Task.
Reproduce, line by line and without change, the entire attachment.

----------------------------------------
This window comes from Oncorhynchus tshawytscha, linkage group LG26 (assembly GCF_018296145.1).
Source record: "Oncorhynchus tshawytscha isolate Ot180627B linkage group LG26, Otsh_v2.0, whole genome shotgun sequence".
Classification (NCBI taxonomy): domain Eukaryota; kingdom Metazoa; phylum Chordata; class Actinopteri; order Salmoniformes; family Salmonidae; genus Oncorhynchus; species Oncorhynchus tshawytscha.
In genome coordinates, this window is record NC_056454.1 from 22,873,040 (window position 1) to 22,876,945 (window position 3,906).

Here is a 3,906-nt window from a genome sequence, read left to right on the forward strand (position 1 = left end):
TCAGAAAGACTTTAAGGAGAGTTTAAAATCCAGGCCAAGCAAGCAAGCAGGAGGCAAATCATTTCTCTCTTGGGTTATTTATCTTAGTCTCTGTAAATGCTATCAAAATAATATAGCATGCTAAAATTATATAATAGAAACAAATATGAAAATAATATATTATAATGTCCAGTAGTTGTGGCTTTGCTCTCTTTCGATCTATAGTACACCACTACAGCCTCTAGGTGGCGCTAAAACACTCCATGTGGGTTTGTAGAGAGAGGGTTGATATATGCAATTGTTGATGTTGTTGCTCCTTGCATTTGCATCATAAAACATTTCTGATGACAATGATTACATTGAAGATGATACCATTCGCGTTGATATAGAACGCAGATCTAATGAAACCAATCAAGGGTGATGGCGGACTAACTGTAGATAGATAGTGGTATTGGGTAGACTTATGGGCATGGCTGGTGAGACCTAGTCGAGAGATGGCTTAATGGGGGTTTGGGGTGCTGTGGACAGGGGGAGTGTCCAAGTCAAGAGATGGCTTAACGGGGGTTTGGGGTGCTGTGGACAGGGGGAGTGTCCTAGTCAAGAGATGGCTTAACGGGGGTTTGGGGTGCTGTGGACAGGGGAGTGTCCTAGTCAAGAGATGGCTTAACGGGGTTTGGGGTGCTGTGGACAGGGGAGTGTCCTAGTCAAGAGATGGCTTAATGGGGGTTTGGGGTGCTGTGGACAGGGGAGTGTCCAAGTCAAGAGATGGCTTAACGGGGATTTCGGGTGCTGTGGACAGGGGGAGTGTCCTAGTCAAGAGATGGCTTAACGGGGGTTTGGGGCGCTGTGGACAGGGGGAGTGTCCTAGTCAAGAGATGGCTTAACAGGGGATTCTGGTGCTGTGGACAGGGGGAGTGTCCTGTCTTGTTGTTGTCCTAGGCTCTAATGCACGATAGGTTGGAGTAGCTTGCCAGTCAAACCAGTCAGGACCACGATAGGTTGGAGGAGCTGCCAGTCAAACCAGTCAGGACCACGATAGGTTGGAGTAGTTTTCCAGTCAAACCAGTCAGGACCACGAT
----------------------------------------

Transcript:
This window comes from Oncorhynchus tshawytscha, linkage group LG26 (assembly GCF_018296145.1).
Source record: "Oncorhynchus tshawytscha isolate Ot180627B linkage group LG26, Otsh_v2.0, whole genome shotgun sequence".
Classification (NCBI taxonomy): domain Eukaryota; kingdom Metazoa; phylum Chordata; class Actinopteri; order Salmoniformes; family Salmonidae; genus Oncorhynchus; species Oncorhynchus tshawytscha.
In genome coordinates, this window is record NC_056454.1 from 22,873,040 (window position 1) to 22,876,945 (window position 3,906).

Here is a 3,906-nt window from a genome sequence, read left to right on the forward strand (position 1 = left end):
TCAGAAAGACTTTAAGGAGAGTTTAAAATCCAGGCCAAGCAAGCAAGCAGGAGGCAAATCATTTCTCTCTTGGGTTATTTATCTTAGTCTCTGTAAATGCTATCAAAATAATATAGCATGCTAAAATTATATAATAGAAACAAATATGAAAATAATATATTATAATGTCCAGTAGTTGTGGCTTTGCTCTCTTTCGATCTATAGTACACCACTACAGCCTCTAGGTGGCGCTAAAACACTCCATGTGGGTTTGTAGAGAGAGGGTTGATATATGCAATTGTTGATGTTGTTGCTCCTTGCATTTGCATCATAAAACATTTCTGATGACAATGATTACATTGAAGATGATACCATTCGCGTTGATATAGAACGCAGATCTAATGAAACCAATCAAGGGTGATGGCGGACTAACTGTAGATAGATAGTGGTATTGGGTAGACTTATGGGCATGGCTGGTGAGACCTAGTCGAGAGATGGCTTAATGGGGGTTTGGGGTGCTGTGGACAGGGGGAGTGTCCAAGTCAAGAGATGGCTTAACGGGGGTTTGGGGTGCTGTGGACAGGGGGAGTGTCCTAGTCAAGAGATGGCTTAACGGGGGTTTGGGGTGCTGTGGACAGGGGAGTGTCCTAGTCAAGAGATGGCTTAACGGGGTTTGGGGTGCTGTGGACAGGGGAGTGTCCTAGTCAAGAGATGGCTTAATGGGGGTTTGGGGTGCTGTGGACAGGGGAGTGTCCAAGTCAAGAGATGGCTTAACGGGGATTTCGGGTGCTGTGGACAGGGGGAGTGTCCTAGTCAAGAGATGGCTTAACGGGGGTTTGGGGCGCTGTGGACAGGGGGAGTGTCCTAGTCAAGAGATGGCTTAACAGGGGATTCTGGTGCTGTGGACAGGGGGAGTGTCCTGTCTTGTTGTTGTCCTAGGCTCTAATGCACGATAGGTTGGAGTAGCTTGCCAGTCAAACCAGTCAGGACCACGATAGGTTGGAGGAGCTGCCAGTCAAACCAGTCAGGACCACGATAGGTTGGAGTAGTTTTCCAGTCAAACCAGTCAGGACCACGAT